MIL did not put forward any direct evidence to show that any individuals had made false assumptions of this type. Although the absence of such evidence is not conclusive, it may be relevant depending on the opportunity that has arisen for relevant false assumptions to have been made and to be detected. Here the judge concluded that one would have expected that if consumers were assuming Miracle Oil to be Moroccanoil that would have come to light.
There was also no sufficient basis to infer that any alleged misrepresentation had or was likely to occur. In particular although the judge accepted that get-up may play a role in the recognition of a product, if the respective brand names of the rival goods in question are distinctive, a misrepresentation by reason of similar get-up is likely to depend on the relevant public not noticing the name on the lookalike product, or on a label attached to it, (as in the famous Jif Lemon container passing off case). Here the CARINO brand name was prominently printed onto the face of the Aldi product box and there were other clear differences between the get-up of the two products: the striking 'M' logo on the Moroccanoil box and the presence of a leaf motif on the Miracle Oil box.
MIL's claim that Aldi had taken a deliberate risk did not help it to establish that misrepresentation had occurred. The evidence showed Aldi's intent was that the get-up of its product would bring to mind the Moroccanoil product but not lead to any false assumption on the part of the public. In fact, if a defendant is clearly shown to have a highly accurate perception of the target market, a finding of such intent helps its case rather than that of the claimant in a passing off claim.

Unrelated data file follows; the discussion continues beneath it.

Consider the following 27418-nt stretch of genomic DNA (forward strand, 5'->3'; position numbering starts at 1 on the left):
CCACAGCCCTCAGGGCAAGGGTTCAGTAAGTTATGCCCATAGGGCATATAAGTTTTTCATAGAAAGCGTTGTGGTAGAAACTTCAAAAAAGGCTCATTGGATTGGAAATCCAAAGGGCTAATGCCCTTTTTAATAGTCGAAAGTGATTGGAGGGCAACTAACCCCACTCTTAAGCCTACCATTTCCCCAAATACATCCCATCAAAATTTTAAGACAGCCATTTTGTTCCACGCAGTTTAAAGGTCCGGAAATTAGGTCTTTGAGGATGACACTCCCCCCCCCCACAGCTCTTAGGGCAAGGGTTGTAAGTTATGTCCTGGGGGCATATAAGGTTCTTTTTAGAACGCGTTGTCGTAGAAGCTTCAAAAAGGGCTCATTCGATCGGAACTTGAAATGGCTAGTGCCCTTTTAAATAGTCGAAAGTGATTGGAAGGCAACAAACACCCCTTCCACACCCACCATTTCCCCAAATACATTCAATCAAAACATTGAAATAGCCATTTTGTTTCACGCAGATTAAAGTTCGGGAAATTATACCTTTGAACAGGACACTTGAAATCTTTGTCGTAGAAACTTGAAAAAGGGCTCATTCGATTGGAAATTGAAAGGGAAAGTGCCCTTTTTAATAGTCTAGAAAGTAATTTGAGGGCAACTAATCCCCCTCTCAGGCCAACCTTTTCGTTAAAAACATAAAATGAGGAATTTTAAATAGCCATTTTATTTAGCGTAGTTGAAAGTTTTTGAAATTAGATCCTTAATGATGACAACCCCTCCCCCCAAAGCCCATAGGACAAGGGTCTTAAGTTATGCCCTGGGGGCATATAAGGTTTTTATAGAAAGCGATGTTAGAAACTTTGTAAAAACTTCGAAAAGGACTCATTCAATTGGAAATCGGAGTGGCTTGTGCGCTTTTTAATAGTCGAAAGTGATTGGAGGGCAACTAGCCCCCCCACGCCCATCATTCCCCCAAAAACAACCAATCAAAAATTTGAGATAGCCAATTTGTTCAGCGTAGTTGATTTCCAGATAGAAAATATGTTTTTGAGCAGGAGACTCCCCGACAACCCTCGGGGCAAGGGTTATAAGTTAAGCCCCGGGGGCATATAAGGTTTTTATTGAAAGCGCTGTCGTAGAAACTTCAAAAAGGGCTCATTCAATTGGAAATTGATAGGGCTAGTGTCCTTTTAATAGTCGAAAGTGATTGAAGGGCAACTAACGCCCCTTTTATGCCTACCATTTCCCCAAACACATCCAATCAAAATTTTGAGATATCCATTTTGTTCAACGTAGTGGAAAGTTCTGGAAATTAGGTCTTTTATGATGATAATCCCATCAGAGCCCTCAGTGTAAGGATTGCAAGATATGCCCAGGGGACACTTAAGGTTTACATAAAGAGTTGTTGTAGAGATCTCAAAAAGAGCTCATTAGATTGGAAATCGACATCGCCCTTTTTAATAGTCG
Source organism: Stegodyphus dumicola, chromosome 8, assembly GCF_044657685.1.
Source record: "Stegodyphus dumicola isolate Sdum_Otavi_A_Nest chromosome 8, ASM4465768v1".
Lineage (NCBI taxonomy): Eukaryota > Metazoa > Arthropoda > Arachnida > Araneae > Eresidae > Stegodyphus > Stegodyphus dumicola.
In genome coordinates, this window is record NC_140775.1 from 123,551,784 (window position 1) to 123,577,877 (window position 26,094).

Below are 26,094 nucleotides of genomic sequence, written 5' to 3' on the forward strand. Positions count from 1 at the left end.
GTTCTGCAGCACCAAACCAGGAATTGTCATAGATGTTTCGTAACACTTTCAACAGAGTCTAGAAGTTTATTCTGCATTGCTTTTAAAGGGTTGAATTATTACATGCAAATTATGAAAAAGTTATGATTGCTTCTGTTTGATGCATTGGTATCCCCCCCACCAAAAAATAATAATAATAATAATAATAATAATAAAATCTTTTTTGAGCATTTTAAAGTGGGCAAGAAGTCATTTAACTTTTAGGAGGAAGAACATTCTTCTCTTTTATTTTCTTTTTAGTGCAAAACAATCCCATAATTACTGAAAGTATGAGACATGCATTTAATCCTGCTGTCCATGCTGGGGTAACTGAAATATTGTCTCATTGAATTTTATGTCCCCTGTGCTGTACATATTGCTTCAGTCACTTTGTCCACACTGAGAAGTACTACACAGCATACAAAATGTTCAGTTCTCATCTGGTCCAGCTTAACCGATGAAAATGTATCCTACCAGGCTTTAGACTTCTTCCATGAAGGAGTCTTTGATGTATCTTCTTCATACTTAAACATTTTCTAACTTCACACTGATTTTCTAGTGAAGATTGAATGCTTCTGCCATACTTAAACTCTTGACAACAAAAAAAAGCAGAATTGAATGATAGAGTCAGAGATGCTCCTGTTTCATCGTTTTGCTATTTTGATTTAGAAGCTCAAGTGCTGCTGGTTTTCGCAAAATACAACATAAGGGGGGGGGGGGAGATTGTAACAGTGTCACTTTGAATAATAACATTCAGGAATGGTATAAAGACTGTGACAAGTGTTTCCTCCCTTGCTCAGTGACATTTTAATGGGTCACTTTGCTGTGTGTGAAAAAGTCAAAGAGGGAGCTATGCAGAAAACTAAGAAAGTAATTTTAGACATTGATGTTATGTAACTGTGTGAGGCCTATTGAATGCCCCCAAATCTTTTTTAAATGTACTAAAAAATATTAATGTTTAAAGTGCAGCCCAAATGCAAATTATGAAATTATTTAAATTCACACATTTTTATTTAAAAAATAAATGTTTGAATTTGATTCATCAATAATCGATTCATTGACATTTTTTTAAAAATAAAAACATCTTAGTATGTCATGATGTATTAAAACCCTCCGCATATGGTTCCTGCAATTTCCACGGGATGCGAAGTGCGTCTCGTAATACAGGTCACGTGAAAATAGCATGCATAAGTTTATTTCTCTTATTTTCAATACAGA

Passing off "is closely connected to and dependent upon what is happening in the market place. It is a judge-made law which tries to ensure… a degree of honesty and fairness in the way trade is conducted… [and] the law itself has refined over the years." Laddie J in the Edmund Irvine v Talksport Ltd celebrity endorsement case.
Although some may argue its time has come, MIL's attempt to extend passing off to "initial interest confusion" was unsuccessful. If a customer makes an initial relevant false assumption but that mistake is corrected before any purchase is made and as a consequence the claimant suffers no damage, there is no passing off.
However, it has recently been accepted that damage "may occur even if deception is dispelled before the moment of purchase (or other commitment), if the claimant's goodwill is nonetheless harmed; and dispelled deception is actionable accordingly. Thus damage caused by passing off may successfully be claimed if a customer is deceived into going into one shop thinking it to be another if it can be established that, but for the deception, he or she might have gone into the claimant's shop"; Fine & Country Ltd & Ors v Okotoks Ltd & Anor  EWHC 2230 (Ch).
When initially confused consumers realise a lookalike product that caught their eye is not the product they set out to purchase might they sometimes go on to purchase the lookalike anyway? If such initial interest confusion does result in sales of lookalikes it may be arguable that these sales would otherwise be open to and, in at least some cases, achieved by the referenced products. In the Moroccanoil case "initial interest confusion" of any kind was not established so we will need another dispute to provide guidance as to whether it may in some circumstances be actionable as passing off.